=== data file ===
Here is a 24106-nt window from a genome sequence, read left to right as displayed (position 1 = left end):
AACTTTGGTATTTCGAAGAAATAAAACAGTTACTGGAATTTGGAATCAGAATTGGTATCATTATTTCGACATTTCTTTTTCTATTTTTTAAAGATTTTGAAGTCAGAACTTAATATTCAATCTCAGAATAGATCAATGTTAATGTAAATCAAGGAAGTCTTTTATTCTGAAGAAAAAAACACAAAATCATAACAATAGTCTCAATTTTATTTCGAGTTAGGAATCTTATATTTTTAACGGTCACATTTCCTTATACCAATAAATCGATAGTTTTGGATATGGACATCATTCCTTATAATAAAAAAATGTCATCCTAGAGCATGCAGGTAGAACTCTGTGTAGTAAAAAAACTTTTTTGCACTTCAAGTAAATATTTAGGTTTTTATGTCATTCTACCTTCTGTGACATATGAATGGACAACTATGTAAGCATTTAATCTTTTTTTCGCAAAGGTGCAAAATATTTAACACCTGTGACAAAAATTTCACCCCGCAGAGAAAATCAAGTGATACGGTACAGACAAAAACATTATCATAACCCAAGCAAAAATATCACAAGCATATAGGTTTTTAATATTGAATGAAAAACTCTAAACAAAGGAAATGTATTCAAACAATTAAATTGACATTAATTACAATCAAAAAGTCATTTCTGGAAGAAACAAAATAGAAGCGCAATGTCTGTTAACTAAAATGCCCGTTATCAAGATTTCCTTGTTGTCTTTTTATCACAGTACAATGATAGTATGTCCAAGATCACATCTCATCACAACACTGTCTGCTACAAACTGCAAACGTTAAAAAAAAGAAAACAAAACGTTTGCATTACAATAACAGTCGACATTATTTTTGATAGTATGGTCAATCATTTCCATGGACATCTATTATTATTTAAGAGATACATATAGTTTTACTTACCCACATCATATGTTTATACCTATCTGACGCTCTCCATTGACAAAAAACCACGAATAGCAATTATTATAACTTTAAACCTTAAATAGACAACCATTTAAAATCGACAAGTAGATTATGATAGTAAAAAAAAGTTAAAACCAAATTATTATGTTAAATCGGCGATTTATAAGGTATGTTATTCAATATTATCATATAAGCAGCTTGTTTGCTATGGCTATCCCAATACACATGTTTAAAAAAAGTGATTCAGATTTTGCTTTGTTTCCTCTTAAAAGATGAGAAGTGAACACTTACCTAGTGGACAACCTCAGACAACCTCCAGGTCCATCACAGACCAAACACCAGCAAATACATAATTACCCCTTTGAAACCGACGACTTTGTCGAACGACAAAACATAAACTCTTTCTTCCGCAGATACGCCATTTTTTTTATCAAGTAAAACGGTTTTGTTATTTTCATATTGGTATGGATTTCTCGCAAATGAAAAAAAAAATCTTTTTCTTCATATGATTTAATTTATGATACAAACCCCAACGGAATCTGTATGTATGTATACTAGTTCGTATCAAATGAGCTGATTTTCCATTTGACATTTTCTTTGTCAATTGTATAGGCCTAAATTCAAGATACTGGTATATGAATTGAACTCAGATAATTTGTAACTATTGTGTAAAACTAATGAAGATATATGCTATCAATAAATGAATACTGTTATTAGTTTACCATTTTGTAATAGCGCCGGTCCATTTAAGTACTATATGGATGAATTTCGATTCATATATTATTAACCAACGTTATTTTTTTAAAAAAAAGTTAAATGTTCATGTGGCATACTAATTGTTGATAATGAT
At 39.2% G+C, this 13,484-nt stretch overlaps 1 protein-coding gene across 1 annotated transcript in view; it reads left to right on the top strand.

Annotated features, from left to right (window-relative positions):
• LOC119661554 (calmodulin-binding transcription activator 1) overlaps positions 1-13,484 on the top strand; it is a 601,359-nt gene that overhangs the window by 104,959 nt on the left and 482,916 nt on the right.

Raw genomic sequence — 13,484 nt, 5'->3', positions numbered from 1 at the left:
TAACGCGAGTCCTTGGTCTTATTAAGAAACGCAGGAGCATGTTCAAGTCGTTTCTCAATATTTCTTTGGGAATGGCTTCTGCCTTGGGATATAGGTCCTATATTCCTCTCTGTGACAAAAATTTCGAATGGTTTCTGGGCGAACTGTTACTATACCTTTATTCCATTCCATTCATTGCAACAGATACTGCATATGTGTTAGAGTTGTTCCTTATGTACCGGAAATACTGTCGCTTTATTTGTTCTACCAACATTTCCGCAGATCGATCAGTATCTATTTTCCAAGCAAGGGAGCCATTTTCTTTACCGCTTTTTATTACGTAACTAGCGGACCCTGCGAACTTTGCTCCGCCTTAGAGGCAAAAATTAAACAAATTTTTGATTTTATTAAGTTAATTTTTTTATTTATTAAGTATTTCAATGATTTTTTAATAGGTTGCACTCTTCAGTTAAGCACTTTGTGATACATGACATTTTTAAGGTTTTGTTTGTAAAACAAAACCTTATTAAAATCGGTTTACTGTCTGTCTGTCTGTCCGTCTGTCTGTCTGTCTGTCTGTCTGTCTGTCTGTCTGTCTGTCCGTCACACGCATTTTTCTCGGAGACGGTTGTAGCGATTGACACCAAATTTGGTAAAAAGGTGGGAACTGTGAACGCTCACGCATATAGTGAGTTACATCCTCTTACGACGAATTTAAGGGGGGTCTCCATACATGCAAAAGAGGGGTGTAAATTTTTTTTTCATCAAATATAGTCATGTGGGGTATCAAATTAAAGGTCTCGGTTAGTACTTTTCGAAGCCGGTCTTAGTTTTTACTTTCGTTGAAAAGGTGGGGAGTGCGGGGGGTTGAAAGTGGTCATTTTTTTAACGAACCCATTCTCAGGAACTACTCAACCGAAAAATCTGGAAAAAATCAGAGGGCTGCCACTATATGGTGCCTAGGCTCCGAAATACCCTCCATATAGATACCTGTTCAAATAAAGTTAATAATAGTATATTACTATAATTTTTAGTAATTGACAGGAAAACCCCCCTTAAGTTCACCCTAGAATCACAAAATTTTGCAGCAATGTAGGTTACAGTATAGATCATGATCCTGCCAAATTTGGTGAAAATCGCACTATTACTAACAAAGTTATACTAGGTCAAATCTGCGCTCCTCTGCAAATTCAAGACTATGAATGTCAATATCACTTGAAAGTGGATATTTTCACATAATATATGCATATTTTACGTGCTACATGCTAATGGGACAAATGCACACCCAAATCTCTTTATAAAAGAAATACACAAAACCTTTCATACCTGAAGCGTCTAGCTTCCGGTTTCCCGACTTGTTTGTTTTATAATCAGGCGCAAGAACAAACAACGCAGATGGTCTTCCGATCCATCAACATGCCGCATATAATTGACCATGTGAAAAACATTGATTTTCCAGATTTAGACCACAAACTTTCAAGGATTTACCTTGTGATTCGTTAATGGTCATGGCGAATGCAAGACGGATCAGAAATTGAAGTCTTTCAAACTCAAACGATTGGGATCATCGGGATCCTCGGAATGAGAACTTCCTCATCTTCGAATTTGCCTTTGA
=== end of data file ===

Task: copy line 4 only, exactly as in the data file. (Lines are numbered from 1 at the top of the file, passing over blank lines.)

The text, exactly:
Annotated features, from left to right (window-relative positions):